Are all you fellas out there doing your pelvic floor exercises?
By Carol Graham, 14 January 2019
Yes, that’s right! Men have pelvic floors too.
It’s common knowledge amongst women, that if we don’t exercise our pelvic floor muscles they will become weak and can lead to some embarrassing leaks as we mature, especially when we laugh, sneeze or cough. Standard ante-natal advice tells us to exercise these muscles before and after childbirth to tone our pelvic floor muscles to keep ourselves honeymoon fresh. However, men are rarely given any advice about these exercises.
Men have the same pelvic floor muscles which run from the tailbone to where the penis attaches to the pubic bone. Because it connects the front, the back and all the important bits inside, it stands to reason that strengthening it will increase control and sensation in the entire genital area.
In 1952, Arnold Kegal devised some simple exercises as a method for increasing genital strength. The exercises are now often referred to as Kegal exercises or Kegals. During his research into ways to help people with incontinence, he found that the stopping and starting of the flow of urine was very beneficial for women whose muscles had weakened post-pregnancy. What Dr Kegal didn’t anticipate, was the number of patients who would then report that their vaginal muscles had become stronger, resulting in increased sexual arousal during intercourse and better orgasms.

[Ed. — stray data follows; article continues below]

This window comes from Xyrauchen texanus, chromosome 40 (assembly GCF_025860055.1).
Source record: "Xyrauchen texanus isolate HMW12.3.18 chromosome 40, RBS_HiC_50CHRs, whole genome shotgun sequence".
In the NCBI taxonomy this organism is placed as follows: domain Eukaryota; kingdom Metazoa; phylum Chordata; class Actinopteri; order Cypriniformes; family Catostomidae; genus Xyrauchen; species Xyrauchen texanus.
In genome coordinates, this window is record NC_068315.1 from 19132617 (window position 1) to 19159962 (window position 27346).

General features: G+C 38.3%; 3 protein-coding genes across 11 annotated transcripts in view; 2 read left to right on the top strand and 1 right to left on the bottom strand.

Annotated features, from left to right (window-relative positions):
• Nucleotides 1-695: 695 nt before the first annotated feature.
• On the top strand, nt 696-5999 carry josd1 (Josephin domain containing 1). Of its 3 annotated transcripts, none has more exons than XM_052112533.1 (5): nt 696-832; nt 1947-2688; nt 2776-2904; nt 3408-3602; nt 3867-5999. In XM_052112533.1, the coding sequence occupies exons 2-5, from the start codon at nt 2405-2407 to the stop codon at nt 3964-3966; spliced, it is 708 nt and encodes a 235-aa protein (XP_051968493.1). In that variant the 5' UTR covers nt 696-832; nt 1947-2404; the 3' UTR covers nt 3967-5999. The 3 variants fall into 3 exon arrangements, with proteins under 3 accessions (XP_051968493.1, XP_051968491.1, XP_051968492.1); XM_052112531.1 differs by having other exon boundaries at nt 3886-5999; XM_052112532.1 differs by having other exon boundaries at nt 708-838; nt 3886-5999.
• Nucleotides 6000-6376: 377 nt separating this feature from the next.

If you don’t use it you lose it, and strength in any muscle that doesn’t get used is no different. Regular Kegal exercises not only prevent the consequences of poor muscle tone, like urinary incontinence, but help to increase vaginal and penile strength. Kegals increase sensitivity and vaginal lubrication, they can intensify orgasms, improve erections and assist in ejaculatory control.